On this day in 1991, Oakland Athletics outfielder Rickey Henderson broke Lou Brock’s career stolen bases record. This historic event happened in a day game against the St Louis Cardinals in Henderson’s home stadium in Oakland, CA. Henderson stole his 939th career base breaking Brock’s previous record of 938. Immediately the game was stopped and a ceremony was performed to commemorate the record breaking moment. Henderson was given the base he stole just moments before and an address to the fans in attendance were he proclaimed “I am the greatest of all time”.
Rickey Henderson was drafted by the A’s in the 4th round of the 1976 MLB Draft. He would make his Major League debut for the A’s after about 3 years in the Minor Leagues. During his debut against the Texas Rangers on June 24th 1979 Henderson stole his very first base in the Majors. It was just a preview of what would become and incredible career.
Rickey Henderson played from 1979-2003. During his 4th season he stole a record 130 bases, it became the new record for a single season that still stands today. Henderson stole the most bases in Major League baseball 12 different seasons. He was on two World Series Championship teams the first in 1989 (Oakland A’s) and the second in 1993 (Toronto Blue Jays). One of his most outstanding achievements other than breaking career stolen bases record would have to be being named the American League MVP in 1990 while playing for the A’s.
Rickey Henderson’s amazing career came to an end on September 19th, 2003. When he hung up those blazing cleats he had stolen 1,406 bases during his career. Henderson will go down in history as the most amazing base stealer ever. His career stolen bases record is one that will be very hard to break.
Posted in MLB, sports
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This past off season Major League baseball did something they had not done since 1994. It changed it’s playoff structure by adding a new element.
Prior to 1995 there were just four teams involved in the post season. There was an Eastern and Western Champion in Both leagues who would play each other for the League Championship. Those two winners would go into the World Series and face off against the opposing leagues Champion. This had been the case since 1969.
The new system was enacted in 1994 but due to the strike shortened season it debuted in 1995. The system worked with each league having three divisions. Each division winner would go to the playoffs and the team with the best record that did not win a division would also go to the post season. There have been five wild card teams that have won a World Series since MLB instituted the wild card.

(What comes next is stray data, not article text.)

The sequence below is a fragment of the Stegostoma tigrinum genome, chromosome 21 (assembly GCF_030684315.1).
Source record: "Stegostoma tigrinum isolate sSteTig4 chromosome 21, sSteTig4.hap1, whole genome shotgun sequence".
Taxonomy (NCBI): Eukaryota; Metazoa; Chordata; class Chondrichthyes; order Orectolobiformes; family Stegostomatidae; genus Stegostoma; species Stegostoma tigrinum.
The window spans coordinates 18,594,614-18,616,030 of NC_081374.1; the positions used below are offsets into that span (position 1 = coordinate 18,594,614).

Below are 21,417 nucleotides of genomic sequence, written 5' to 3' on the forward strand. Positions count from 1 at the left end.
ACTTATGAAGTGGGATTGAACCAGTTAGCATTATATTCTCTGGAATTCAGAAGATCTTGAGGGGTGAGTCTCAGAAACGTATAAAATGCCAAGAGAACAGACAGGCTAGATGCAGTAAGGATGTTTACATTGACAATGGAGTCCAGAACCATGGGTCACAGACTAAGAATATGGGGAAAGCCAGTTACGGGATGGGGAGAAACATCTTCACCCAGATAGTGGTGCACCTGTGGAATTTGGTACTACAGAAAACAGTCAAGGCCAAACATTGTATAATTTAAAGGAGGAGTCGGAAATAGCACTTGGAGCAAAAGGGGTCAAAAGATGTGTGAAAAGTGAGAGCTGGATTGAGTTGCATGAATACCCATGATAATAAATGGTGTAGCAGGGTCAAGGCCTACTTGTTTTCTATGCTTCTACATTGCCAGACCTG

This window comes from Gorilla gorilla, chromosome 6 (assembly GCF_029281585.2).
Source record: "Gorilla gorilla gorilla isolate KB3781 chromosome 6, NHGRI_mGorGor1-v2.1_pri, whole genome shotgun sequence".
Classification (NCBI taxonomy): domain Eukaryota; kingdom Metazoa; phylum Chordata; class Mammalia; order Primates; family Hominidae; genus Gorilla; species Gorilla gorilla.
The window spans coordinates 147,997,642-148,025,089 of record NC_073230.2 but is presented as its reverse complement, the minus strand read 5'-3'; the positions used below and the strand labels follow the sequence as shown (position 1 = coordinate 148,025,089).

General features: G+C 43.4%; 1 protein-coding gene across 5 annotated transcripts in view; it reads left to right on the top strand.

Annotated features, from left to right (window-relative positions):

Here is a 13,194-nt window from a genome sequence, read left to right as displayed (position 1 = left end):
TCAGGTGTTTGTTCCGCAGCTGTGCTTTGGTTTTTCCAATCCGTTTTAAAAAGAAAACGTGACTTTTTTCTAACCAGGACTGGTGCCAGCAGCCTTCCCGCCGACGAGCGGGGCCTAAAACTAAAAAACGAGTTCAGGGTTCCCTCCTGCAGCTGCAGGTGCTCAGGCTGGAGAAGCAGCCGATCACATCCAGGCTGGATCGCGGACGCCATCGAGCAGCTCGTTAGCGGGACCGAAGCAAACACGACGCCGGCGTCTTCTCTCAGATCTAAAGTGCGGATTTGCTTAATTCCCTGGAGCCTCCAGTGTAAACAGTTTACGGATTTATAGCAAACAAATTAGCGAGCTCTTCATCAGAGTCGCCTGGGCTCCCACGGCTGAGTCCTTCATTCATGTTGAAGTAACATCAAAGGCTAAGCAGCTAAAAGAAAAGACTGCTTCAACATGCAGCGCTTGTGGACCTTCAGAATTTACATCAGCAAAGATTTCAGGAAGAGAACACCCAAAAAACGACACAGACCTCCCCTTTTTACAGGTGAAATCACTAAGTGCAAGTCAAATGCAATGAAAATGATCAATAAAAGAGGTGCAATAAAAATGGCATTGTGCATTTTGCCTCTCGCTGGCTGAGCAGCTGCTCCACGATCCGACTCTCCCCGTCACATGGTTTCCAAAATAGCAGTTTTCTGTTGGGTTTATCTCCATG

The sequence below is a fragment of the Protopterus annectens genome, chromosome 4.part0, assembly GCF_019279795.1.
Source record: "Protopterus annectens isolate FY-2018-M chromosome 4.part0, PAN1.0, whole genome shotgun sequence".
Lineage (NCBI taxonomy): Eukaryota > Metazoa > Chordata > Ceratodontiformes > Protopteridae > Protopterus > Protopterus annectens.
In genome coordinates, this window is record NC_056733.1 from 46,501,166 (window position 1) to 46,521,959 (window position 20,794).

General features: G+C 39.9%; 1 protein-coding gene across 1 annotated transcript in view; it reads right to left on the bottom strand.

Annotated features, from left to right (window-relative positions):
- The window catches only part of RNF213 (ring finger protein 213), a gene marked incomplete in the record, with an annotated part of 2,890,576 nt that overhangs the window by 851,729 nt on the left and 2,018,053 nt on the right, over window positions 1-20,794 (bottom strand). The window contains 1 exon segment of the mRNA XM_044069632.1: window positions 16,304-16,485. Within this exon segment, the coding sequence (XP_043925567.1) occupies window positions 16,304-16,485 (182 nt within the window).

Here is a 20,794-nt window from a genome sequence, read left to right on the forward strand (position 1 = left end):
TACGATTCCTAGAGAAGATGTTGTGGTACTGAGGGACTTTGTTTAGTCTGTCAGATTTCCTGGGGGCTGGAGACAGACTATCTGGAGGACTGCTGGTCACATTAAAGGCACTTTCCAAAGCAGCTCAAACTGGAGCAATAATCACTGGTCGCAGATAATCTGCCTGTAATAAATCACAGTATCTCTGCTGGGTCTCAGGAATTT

In November the commissioner of MLB, Bud Selig announced that their would be a second wild card team for each league. The two wild card teams would play each other in a one game playoff. The winner will advance to the divisional round of the playoffs and face one of the divisional champions. All that was added was basically one more game to each leagues playoff. We will see the first wild card playoff game in less than two weeks from now.
The new system obviously adds something to the final month of the season. More teams will be in the hunt for the post season with the additional wild card. Those teams games will also be more exciting down the stretch when MLB can be boring at times. It will also create a new buzz in the playoffs. However there is a draw back.
The two wild card teams might actually be pretty far apart records wise. The second wild card team will be given an opportunity for the playoffs they may not deserve. As of right now you have two teams at the top of the National League wild card race. The Atlanta Braves and the St. Louis Cardinals. The braves lead the Cardinals by 6 games. If the playoffs were to start today the Cardinals would get a one game playoff opportunity with the Braves they should not have.
This new system seems nice right now but over time it will dilute the MLB post season. One wild card team per league is just enough. If you have too many non playoff worthy teams getting a shot in the playoffs it will spell disaster for MLB. This is just another scheme by Selig to make more money off of the last month of the season and add more money to the post season television deals. MLB should go back to the four team per league system before the post season become watered down. As the old adage goes if it is not broke don’t fix it.
Posted in MLB, sports
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